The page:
My favorite incoming link of the year wasn’t about bringing in the view numbers, though, which were tiny. It was from a Greek foot fetish forum in which the virtues of Napoleon’s sister’s tiny feet and shoes were extolled. I loved it because it’s the perfect niche audience to appreciate details like the memoirs describing Pauline Bonaparte’s terribly risquée pedicures.

It was a great year overall for the audio-visual arts. Notre Dame got some much-needed new bells for her 850th birthday and on Palm Sunday they made a glorious noise along with the one surviving pre-Revolutionary bell, Emmanuel, installed in 1685. Mary Pickford’s first star-billing film was restored and shown after being found in barn. Orson Welles’ long-lost second film, Too Much Johnson (yes I do snicker at that every time), debuted in theaters in Italy and the US after years of painstaking restoration. Meanwhile, in France, the world’s oldest surviving movie theater reopened after an extensive renovation.

I found the rare sound recordings of Florence Nightingale, Alfred, Lord Tennyson and Martin Leonard Lanfried, trumpeter of the 17th Lancers, hauntingly beautiful. I loved hearing Florence Nightingale express hope in the recording itself that her voice might keep her cause alive long after her death. Audio recording technology was so new then, but her instincts were right on the money. We also got to enjoy the distinct privilege of Alexander Graham Bell ordering us to hear his voice. The first and only known recording of Alexander Graham Bell, it allows this great inventor of live voice transmission technology to finally transmit his own voice to us.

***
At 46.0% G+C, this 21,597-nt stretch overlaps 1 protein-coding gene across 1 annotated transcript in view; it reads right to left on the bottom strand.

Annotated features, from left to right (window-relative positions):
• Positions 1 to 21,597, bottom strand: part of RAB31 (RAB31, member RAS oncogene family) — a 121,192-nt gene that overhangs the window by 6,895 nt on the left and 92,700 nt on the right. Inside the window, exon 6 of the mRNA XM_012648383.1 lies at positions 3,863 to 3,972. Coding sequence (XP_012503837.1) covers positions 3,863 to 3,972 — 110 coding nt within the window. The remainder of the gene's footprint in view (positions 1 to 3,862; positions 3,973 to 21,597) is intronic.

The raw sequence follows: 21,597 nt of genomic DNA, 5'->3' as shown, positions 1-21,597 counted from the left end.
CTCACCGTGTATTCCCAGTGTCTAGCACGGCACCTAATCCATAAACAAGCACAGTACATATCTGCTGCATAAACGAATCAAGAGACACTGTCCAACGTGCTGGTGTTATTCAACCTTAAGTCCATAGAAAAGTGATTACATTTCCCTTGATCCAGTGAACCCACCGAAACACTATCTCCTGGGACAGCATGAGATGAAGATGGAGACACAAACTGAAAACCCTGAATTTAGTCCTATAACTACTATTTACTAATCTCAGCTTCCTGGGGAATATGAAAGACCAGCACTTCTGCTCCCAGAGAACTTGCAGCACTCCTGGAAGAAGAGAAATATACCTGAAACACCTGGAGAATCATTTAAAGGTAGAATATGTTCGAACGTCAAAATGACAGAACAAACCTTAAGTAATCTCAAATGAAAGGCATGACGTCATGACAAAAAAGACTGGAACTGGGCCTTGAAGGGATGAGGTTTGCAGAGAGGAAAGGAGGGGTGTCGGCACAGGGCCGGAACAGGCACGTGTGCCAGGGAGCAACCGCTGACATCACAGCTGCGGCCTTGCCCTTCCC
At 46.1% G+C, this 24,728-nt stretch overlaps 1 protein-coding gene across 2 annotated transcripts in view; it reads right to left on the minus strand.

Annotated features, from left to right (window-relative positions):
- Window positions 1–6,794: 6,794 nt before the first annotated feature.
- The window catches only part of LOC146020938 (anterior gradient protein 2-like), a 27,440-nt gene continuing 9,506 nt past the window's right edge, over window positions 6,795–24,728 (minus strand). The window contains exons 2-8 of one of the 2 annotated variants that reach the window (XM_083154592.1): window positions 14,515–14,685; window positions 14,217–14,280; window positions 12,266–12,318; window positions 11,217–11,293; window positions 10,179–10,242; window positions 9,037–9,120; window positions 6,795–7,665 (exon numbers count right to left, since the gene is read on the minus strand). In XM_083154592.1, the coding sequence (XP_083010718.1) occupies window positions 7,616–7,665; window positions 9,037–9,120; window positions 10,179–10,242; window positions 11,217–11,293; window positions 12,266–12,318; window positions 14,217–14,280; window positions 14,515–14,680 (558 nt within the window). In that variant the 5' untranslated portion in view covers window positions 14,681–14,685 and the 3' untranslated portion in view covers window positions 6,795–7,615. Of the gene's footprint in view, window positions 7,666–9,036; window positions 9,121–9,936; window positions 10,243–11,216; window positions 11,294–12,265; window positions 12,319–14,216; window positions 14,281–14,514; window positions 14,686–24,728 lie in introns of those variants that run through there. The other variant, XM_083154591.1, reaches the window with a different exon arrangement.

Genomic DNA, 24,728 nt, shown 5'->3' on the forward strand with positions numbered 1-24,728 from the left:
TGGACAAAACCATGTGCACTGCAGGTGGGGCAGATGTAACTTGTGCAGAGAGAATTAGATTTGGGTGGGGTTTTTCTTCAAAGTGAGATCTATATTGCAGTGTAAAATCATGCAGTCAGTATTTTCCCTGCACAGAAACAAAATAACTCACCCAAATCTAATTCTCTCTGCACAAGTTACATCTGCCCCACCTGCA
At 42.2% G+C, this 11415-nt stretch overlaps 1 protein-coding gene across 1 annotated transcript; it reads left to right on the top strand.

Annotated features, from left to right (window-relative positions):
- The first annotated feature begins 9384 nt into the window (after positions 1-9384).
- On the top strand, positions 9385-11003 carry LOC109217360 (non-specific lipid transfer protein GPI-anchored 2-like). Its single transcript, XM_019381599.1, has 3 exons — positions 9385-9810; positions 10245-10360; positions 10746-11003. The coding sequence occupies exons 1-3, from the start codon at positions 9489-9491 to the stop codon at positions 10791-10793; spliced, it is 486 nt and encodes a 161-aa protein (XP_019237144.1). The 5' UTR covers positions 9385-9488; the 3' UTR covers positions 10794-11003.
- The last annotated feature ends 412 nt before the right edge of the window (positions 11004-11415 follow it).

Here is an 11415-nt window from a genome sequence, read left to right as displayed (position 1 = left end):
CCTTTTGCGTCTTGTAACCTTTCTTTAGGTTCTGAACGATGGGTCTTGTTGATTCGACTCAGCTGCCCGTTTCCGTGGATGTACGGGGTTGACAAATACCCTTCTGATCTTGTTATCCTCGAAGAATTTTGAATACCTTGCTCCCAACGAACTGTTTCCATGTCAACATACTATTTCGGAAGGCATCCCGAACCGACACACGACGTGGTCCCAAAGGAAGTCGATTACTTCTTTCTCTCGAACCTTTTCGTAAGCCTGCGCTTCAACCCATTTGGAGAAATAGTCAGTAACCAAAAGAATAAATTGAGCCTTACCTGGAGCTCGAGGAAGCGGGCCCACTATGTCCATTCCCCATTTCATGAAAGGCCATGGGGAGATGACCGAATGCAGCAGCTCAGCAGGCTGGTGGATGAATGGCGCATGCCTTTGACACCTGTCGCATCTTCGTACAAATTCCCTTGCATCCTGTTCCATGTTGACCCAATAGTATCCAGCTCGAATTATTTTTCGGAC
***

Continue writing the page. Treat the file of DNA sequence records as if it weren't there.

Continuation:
Advanced technology revived the music played by the the toy pig that saved its owner’s life during the sinking of the Titanic, but to be honest the music was less important to me than the pig itself, which is adorable. I simply cannot resist an adorable pig.

Nor can I resist a good, solid medical oddity, which is probably for the best because there’s nothing like an ancient calcified teratoma from the pelvis of Roman woman to counterbalance the cute piggies. The teeth alone are just so freaky. How could a
brain boiled in its skull 4,000 years ago compete? You’d probably need a whole online database of diseased medieval bones to even begin to have a chance against it.